Thursday 17 April 2014

'It was a great relief to finally know what it was so I could get treated'

Elaine Griffin faced a long battle to get a diagnosis for her mystery skin condition

Elaine Griffin faced a long battle to get a diagnosis for her mystery skin condition.
Elaine Griffin faced a long battle to get a diagnosis for her mystery skin condition.

'Why am I so tired?" That's the question I've been asking myself for so many years. "Does everyone have these aches and pains?" ... "I don't want to complain. This must be normal". Soon my secret admirer would introduce itself.

Let me go back maybe six years. I wasn't long back to work after my maternity leave having had my third boy. Life was great but very busy, never really stopping to catch breath, getting on with my job, housework, shopping and general family life.

It wasn't long before the aches and pains started to increase and a red itchy rash appeared over the bridge of my nose. I decided to go to my family doctor and after a quick couple of questions he said that I was maybe a little run down and needed a good tonic, to take tablets for the aches and pains and to use cream for the rash.

The cream seemed to work, but as soon as I stopped applying it the rash would reappear. Over the next couple of months, I made several more visits to my doctor but his advice never really changed.

It was during the summer of 2011 that things really started to concern me. I was feeling even more tired and wanting so much to sleep during the day. My eye lids became puffy and swollen which was proceeded by a red and very itchy rash.

By now the rash on my face appeared on my left cheek and was spreading around the back of my ear causing my hair to fall out leaving behind a very big bald patch. Thankfully I have long hair and was able to disguise it.

Enough was enough I was going back to my doctor to try and sort this out once and for all. As with most doctors, they sit you down and ask you "What brought you in to see me today?" I voiced my concerns about my usual aches and pains, my rash spreading, hair loss, nausea, etc and tried to remember all the questions that needed answering. After a quick examination of my temperature and my knee reflexes he said that he would like to take a scraping off the rash from behind my ear. When this was done he asked me to bring it to the hospital to be analysed for "fungus" and that he would have a result after about two or three weeks. In the meantime he prescribed me tablets to take, twice daily for two weeks.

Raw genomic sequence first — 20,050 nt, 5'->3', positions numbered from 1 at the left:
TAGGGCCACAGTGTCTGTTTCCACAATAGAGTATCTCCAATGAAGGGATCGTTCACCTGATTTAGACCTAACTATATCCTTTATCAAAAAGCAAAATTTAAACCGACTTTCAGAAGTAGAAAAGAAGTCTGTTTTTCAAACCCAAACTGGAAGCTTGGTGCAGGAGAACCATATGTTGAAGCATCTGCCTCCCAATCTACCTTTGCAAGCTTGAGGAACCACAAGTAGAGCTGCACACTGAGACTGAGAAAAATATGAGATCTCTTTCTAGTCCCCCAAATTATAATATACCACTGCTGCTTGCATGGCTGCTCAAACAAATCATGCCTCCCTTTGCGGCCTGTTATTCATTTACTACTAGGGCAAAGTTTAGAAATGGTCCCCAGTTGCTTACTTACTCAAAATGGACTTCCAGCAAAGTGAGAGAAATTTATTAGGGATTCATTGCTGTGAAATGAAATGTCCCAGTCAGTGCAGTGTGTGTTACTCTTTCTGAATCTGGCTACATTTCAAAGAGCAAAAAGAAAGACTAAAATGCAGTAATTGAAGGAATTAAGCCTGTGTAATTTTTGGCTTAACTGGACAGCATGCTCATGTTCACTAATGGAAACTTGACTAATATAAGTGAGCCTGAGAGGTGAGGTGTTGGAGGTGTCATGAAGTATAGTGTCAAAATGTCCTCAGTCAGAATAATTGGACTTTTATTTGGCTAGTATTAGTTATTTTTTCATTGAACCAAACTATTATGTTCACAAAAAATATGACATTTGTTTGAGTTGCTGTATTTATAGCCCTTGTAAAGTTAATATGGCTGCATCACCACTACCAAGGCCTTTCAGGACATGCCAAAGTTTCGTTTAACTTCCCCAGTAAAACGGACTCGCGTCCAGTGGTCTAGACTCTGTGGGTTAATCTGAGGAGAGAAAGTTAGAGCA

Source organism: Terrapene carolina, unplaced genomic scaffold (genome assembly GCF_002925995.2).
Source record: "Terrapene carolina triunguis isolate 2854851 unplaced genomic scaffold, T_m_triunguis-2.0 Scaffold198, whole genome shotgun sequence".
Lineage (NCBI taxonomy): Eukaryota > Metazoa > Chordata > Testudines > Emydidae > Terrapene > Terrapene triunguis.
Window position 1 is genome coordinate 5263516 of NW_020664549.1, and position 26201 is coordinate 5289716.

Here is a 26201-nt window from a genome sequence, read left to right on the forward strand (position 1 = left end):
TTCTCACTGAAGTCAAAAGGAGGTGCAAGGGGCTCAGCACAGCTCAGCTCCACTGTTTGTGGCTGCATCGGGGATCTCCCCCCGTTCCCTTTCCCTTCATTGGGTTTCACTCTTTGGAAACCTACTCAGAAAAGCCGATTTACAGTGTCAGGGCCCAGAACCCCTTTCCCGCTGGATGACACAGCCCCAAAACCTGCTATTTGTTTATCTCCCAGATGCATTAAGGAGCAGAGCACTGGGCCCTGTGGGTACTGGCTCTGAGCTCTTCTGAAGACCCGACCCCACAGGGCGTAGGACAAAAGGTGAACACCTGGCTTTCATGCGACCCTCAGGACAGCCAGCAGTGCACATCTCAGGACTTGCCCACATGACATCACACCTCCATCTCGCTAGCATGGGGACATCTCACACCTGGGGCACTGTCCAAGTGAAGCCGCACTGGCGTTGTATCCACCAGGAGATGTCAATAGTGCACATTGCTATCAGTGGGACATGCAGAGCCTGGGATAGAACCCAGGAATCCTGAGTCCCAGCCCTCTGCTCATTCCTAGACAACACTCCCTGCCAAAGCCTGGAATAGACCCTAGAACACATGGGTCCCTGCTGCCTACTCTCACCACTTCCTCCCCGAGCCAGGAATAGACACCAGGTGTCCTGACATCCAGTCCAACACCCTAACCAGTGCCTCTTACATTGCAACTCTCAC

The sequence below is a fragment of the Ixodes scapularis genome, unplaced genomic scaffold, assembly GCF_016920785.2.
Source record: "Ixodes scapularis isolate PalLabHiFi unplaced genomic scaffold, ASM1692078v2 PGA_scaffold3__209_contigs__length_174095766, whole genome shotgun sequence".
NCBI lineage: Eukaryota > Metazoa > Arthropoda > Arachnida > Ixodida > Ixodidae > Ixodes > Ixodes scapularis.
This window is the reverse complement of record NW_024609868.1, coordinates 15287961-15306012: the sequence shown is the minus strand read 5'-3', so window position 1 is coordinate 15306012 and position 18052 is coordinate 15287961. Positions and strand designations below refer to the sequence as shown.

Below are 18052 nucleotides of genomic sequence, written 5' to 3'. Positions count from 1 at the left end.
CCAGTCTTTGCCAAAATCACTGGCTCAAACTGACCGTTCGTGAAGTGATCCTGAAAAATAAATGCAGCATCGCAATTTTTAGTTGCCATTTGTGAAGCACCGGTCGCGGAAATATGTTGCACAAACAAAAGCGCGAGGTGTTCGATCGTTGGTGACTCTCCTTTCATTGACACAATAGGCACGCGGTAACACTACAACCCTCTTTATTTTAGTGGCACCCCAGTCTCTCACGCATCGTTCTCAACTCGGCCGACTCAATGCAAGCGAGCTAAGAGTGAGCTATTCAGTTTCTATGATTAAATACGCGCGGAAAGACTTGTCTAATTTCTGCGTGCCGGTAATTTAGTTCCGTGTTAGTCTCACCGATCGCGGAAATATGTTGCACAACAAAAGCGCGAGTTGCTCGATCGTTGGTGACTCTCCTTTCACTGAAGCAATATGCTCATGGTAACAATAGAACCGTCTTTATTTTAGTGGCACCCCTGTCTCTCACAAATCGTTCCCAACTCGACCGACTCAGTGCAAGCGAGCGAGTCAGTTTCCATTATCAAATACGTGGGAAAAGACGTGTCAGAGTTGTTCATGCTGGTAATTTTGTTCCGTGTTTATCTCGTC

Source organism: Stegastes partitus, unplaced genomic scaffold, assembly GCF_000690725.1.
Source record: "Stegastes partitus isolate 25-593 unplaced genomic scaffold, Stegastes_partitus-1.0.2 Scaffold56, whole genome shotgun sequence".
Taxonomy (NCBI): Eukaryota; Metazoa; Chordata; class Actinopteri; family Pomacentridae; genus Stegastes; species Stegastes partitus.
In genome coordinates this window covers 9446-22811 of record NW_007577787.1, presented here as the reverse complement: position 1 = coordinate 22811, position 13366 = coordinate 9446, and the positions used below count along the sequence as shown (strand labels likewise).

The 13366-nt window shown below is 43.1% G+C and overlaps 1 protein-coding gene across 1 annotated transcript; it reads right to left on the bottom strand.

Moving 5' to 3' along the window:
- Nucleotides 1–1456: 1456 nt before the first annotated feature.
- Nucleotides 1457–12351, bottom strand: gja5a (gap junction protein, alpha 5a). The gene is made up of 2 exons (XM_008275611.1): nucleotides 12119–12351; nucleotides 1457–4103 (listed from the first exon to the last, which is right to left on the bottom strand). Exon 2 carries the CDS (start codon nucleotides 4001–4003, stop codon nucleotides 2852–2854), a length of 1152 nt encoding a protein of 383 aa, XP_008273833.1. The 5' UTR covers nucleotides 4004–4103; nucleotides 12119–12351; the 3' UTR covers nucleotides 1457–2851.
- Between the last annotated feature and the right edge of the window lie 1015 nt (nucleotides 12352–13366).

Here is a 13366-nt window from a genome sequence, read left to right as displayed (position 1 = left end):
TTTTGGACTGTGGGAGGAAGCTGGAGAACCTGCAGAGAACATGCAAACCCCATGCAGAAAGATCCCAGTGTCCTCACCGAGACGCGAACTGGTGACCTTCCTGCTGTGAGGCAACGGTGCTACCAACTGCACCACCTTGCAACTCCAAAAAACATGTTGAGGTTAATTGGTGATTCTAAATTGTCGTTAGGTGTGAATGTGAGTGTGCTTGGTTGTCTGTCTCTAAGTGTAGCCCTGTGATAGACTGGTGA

Before I left the surgery I asked him about maybe seeing a dermatologist but he said that "we should not panic, take the tablets and wait for the labs to come back, that we should try every other avenue first".

Being my doctor for many years I went along with his advice . . . three weeks later my skin sample came back negative for "fungus".

John and myself had just come back from a lovely mini-break in Menorca towards the end of that September, I was feeling well and re-energised, but after a couple of days I noticed a slightly raised, blotchy rash on my chest, back and tops of my arms. The rash was back, I needed to get it checked out but I had, by now, lost all faith in my doctor.

A good friend of John's recommended a doctor who was a GP but who also has a special interest in dermatology. I made an appointment to see her the following day. This doctor was amazing, completely different in her approach to my problems, and after examining my rashes she more or less thought that I could have lupus but she needed to do some blood tests and a biopsy to be sure. She said that I was showing many of the 11 symptoms of lupus. I had my bloods done and would have results back in a week or two.

The following Friday I returned to the doctor to have the biopsy done. She noticed that the rash was slightly more aggressive and prescribed cream to use and told me that if it got any worse to come back to her immediately. My biopsy results were due in a few days.

Over that weekend I went downhill. The rash was spreading quickly and I felt so nauseous. With there being no surgery on Sundays, John rang the local doctor who came out, but he didn't seem to know why the rash was spreading so fast and thought that perhaps it was "something I ate".

First thing Monday morning I was back to the doctor with John. By now I was completely covered from head to toe in the rash and felt so ill. The doctor said I needed to see a dermatologist as soon as possible. Unbelievably she got me to see a specialist two days later and in the meantime put me on 40mg of Prednisolone.

Myself and John met the specialist and immediately felt reassured and comfortable with him. He straight away confirmed the GP's diagnosis that it was indeed lupus but that he had to do his own investigations to see what form of lupus we were dealing with.

He told me that the ingredient Terbinafine hydrochloride may have brought my lupus to the surface. He took me into hospital that afternoon. I was put on 400mg of Plaquenil, 40mg Prednisolone and cream for the rash. Now all I had to do was wait for my results. On October 20 I found out that I had subacute and discoid lupus. It was a great relief to know what it was and that at least now we could treat and control it.

It is several months down the road and I'm not doing too badly. I've come down from the Prednisolone and now I am taking the Plaquenil everyday and calcium tablets for my bones.

Sure, I get days where I'm sore and tired but without the strength, love and support from my family, especially John, I may not have been able to get my head around this illness and cope in the way I have.

'Living with Lupus' is available to buy online at for €13.99 or the downloadable version is available to purchase for €10.

Irish Independent

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